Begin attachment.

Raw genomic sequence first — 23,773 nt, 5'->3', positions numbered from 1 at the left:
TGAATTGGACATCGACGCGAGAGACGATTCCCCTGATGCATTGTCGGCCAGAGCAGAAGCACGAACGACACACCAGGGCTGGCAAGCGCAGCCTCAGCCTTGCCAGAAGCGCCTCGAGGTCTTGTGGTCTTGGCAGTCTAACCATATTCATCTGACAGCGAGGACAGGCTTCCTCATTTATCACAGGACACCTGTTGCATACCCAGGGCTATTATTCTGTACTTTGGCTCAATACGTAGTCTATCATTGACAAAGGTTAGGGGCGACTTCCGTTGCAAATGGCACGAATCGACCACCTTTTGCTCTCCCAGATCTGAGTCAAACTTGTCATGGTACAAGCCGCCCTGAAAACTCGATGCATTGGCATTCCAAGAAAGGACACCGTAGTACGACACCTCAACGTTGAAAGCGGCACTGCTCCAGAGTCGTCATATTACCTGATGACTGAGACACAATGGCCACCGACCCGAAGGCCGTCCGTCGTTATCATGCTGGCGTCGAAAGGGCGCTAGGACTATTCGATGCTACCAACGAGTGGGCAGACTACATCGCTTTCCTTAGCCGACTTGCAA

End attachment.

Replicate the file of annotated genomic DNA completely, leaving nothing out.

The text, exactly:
Raw genomic sequence first — 23,773 nt, 5'->3', positions numbered from 1 at the left:
TGAATTGGACATCGACGCGAGAGACGATTCCCCTGATGCATTGTCGGCCAGAGCAGAAGCACGAACGACACACCAGGGCTGGCAAGCGCAGCCTCAGCCTTGCCAGAAGCGCCTCGAGGTCTTGTGGTCTTGGCAGTCTAACCATATTCATCTGACAGCGAGGACAGGCTTCCTCATTTATCACAGGACACCTGTTGCATACCCAGGGCTATTATTCTGTACTTTGGCTCAATACGTAGTCTATCATTGACAAAGGTTAGGGGCGACTTCCGTTGCAAATGGCACGAATCGACCACCTTTTGCTCTCCCAGATCTGAGTCAAACTTGTCATGGTACAAGCCGCCCTGAAAACTCGATGCATTGGCATTCCAAGAAAGGACACCGTAGTACGACACCTCAACGTTGAAAGCGGCACTGCTCCAGAGTCGTCATATTACCTGATGACTGAGACACAATGGCCACCGACCCGAAGGCCGTCCGTCGTTATCATGCTGGCGTCGAAAGGGCGCTAGGACTATTCGATGCTACCAACGAGTGGGCAGACTACATCGCTTTCCTTAGCCGACTTGCAA